Following traumatic brain injury, structural damage and disturbance of neurotransmitter systems leads to a cluster of symptoms known as post-concussion syndrome. Standard physical ailments such as migraines, dizziness, and fatigue certainly intensify the challenges of recovery, yet pale in comparison to the psychological toll of a near death experience. Moreover, the litany of emotional side effects is further exacerbated by the impaired cognitive abilities associated with the healing process. A significant example of these impairments is amnesia, both anterograde (prior to the incident) and retrograde (after). An inability to clearly recall events that led to an occurrence is a mystifying feeling; vague memories of its consequences only add to the bewilderment. When the occurrence is a glimpse of one's own demise, words fail to convey the sensation that lingers long after.

An acute subdural hematoma brought on by the regrettably inadequate elasticity of standard playground blacktop kept Bill Ripley in a state of mental oblivion for much of June 2012 and beyond: blackout, surgery, coma, medicated stupor, general confusion. After weeks in a hospital bed, he only truly returned to himself in the time thereafter. As months turned to years, the thought of what was barely averted hung over his thoughts, along with all the textbook what if's? and why me's?; what was absent was a concrete grasp of how it came about and how he got through it. Conversations, treatments, meals, faces emerged through the haze only to disappear again. As time passed, he realized that this fog extended as far back as a year before his injury and spread to the subsequent months. Attempts to document this pivotal moment proved ineffective until he realized the words telling the story need not be his own.

Using the text of his wife's daily emails to friends and family during his hospital stay as source material, Ripley first constructed erasure poems detailing the ups and downs of his progress. Using numeric data from the astounding onslaught of insurance statements that continued to arrive long after his accident, he then arranged the fragments into short, random compositions by means of a detached illogic that rivaled the tactics employed by medical billing professionals. In this way, he has attempted to reverse engineer the chaos that exists for him in fleeting scraps. It is a puzzle comprised of tossed-off pieces with no clues and no solution, a memoir produced in the absence of memories.

Deck of 58 cards, handmade and numbered
$15 (US postage paid)

ANC028: Woodlot by Arthur Bull

Click here to stream Woodlot.
Click here for a sample of its text.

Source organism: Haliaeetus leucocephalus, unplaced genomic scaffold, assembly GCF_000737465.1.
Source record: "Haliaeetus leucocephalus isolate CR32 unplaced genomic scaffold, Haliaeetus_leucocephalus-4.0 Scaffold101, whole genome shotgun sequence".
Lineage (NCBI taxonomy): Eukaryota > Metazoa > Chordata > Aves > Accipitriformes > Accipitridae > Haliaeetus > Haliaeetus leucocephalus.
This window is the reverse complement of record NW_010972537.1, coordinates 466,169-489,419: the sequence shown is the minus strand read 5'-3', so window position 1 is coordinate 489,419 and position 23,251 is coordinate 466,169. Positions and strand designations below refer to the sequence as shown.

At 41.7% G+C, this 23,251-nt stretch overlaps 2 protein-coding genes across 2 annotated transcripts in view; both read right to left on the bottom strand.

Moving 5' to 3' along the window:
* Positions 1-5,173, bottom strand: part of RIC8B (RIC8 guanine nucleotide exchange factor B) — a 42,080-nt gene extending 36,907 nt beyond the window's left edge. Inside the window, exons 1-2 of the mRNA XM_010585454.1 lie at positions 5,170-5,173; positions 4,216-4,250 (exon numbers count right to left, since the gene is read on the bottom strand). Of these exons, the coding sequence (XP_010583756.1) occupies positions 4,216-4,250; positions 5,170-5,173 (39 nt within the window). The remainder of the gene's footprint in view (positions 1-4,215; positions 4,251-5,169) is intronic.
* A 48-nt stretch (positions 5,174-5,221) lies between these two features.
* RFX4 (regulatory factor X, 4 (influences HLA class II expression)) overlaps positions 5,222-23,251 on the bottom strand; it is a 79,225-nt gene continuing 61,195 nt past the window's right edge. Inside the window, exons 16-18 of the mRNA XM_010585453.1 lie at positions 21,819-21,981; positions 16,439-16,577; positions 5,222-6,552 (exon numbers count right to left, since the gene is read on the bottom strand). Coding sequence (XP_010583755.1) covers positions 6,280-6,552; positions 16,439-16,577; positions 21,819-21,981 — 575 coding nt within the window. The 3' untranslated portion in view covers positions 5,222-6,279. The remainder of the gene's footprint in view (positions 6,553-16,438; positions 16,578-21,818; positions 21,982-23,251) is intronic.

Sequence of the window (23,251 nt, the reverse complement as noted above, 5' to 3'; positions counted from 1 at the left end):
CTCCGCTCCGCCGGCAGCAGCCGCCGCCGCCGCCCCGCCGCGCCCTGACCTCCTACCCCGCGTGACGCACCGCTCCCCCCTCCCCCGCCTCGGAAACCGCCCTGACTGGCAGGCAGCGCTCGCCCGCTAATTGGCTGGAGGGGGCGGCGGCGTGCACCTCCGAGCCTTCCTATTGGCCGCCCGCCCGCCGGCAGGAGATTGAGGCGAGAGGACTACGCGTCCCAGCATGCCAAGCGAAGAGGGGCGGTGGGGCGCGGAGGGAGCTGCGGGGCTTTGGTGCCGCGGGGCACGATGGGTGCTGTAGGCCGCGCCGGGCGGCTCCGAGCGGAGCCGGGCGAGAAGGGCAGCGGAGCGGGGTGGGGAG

Slash / Returning to the cabin he takes one glance backwards / At sky and sunlight pouring through the trail he’s just cut

From tightly-woven networks forged of some luminous and chiming substance, to solitary figures draped across an evaporating field of their own resonance, guitarist Arthur Bull wrings from his instrument an array of tones both demanding and fruitful. At once conceiving and resolving mysteries, these are recordings of a highly reflective quality. Paired with a book-length collection of poetry written by the musician that examines the binaries of place/displacement, longing/belonging, and attachment/detachment, Woodlot captures the experience of traversing an abundant field in isolation, deeply aware of the story it tells and your insignificance within it.

Featuring free-form, non-idiomatic improvisations, Bull's playing touches the boundaries of various genres long enough to blur them before adding their elements to his meditative meanderings. So too does his writing absorb influence: classical Chinese poetry, nature field guides, Sophocles, the flight patterns of a silent, gliding owl. Regardless of the pieces that push Bull's puzzles to their heights, his is a singular voice. Woodlot calls upon that voice to masterfully tell of one man wandering through sounds, through words, through trees simultaneously rich in metaphorical abstraction and ecological substance.

58-page book with CD, handmade and numbered
$18 (US postage paid)

May 31st, 2015

In the first five months of this year, Another New Calligraphy has published an astonishing seven titles. Stay tuned this summer as we bring you more information about these upcoming additions to the catalog:

  • ANC028: Woodlot by Arthur Bull
  • ANC029: He Made It by Bill Ripley
  • ANC030: Dark Specks in a Blue Sky by Howie Good

As always, you can follow us on Twitter or Facebook for the latest updates or see our information page to learn how you can submit your own music or writing for consideration.